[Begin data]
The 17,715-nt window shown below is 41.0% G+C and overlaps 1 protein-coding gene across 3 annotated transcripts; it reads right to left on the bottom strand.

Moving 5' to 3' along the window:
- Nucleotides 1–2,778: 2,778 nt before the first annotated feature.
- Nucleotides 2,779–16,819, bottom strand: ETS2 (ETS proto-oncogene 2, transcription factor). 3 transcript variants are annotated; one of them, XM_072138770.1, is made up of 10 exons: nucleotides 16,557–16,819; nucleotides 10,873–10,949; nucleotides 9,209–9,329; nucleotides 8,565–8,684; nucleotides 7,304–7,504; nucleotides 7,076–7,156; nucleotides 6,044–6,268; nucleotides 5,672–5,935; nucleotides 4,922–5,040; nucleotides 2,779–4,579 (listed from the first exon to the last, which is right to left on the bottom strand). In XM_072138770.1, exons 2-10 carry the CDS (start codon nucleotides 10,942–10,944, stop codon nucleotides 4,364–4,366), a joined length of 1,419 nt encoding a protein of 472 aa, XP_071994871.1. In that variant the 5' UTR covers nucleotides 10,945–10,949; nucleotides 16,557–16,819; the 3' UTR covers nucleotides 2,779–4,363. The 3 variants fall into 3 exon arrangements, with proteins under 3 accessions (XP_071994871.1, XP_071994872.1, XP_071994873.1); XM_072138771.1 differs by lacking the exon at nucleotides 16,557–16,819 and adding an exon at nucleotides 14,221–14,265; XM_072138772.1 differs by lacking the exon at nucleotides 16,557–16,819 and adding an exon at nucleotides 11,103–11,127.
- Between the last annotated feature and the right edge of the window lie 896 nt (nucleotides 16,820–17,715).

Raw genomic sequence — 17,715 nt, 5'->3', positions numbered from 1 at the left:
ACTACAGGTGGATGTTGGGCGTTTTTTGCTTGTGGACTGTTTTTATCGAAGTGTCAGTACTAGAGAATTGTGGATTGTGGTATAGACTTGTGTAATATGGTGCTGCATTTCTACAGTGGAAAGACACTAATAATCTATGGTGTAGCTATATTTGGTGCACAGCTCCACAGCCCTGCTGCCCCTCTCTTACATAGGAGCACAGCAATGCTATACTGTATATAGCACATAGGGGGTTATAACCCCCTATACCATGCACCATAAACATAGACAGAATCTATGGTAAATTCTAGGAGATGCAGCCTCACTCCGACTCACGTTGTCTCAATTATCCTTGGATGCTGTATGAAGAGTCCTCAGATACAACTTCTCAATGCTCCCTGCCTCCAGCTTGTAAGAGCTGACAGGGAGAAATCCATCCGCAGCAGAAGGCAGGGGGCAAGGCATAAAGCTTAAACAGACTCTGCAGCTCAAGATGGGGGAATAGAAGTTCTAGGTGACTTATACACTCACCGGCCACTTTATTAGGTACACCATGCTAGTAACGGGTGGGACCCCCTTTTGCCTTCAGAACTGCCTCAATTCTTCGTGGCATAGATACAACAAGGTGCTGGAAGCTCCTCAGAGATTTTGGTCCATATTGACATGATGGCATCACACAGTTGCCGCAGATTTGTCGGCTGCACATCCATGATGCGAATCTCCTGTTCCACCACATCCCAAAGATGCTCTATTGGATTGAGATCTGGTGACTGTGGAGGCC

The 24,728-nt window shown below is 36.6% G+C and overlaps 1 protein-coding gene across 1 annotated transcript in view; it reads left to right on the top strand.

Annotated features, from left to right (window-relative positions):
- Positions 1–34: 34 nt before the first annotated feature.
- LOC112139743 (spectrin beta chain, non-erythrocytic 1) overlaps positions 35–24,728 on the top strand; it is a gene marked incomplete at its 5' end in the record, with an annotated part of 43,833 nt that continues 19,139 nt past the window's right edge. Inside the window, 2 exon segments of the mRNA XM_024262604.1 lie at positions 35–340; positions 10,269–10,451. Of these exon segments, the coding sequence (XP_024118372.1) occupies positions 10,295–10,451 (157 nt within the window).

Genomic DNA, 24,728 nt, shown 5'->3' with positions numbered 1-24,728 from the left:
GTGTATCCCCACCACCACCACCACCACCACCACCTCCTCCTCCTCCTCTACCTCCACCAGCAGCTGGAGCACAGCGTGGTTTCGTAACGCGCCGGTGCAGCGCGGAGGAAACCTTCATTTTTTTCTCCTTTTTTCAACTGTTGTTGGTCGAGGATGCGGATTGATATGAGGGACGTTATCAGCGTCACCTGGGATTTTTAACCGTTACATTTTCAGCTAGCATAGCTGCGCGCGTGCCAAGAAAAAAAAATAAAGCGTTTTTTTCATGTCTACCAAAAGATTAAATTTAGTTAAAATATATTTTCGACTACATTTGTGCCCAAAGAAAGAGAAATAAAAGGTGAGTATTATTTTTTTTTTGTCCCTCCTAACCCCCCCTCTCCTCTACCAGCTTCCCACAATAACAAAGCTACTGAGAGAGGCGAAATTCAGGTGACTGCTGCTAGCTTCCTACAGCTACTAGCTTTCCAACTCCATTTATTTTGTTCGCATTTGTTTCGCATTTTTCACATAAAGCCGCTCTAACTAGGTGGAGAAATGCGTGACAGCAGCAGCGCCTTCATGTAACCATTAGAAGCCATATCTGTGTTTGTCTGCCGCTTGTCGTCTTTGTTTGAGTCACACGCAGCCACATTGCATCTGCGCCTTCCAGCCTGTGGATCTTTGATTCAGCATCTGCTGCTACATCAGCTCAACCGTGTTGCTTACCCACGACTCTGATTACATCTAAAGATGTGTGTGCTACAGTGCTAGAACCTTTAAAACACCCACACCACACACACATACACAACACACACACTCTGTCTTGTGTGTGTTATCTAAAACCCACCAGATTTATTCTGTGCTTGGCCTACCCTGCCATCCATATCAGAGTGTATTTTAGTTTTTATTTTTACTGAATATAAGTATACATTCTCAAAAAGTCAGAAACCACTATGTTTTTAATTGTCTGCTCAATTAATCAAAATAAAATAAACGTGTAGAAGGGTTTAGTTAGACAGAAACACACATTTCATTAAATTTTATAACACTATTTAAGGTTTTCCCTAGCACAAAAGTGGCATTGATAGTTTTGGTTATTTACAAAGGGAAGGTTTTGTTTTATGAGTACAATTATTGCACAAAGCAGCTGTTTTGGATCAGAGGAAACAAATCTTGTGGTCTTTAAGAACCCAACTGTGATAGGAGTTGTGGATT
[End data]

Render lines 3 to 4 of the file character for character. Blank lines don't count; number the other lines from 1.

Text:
- Nucleotides 1–2,778: 2,778 nt before the first annotated feature.
- Nucleotides 2,779–16,819, bottom strand: ETS2 (ETS proto-oncogene 2, transcription factor). 3 transcript variants are annotated; one of them, XM_072138770.1, is made up of 10 exons: nucleotides 16,557–16,819; nucleotides 10,873–10,949; nucleotides 9,209–9,329; nucleotides 8,565–8,684; nucleotides 7,304–7,504; nucleotides 7,076–7,156; nucleotides 6,044–6,268; nucleotides 5,672–5,935; nucleotides 4,922–5,040; nucleotides 2,779–4,579 (listed from the first exon to the last, which is right to left on the bottom strand). In XM_072138770.1, exons 2-10 carry the CDS (start codon nucleotides 10,942–10,944, stop codon nucleotides 4,364–4,366), a joined length of 1,419 nt encoding a protein of 472 aa, XP_071994871.1. In that variant the 5' UTR covers nucleotides 10,945–10,949; nucleotides 16,557–16,819; the 3' UTR covers nucleotides 2,779–4,363. The 3 variants fall into 3 exon arrangements, with proteins under 3 accessions (XP_071994871.1, XP_071994872.1, XP_071994873.1); XM_072138771.1 differs by lacking the exon at nucleotides 16,557–16,819 and adding an exon at nucleotides 14,221–14,265; XM_072138772.1 differs by lacking the exon at nucleotides 16,557–16,819 and adding an exon at nucleotides 11,103–11,127.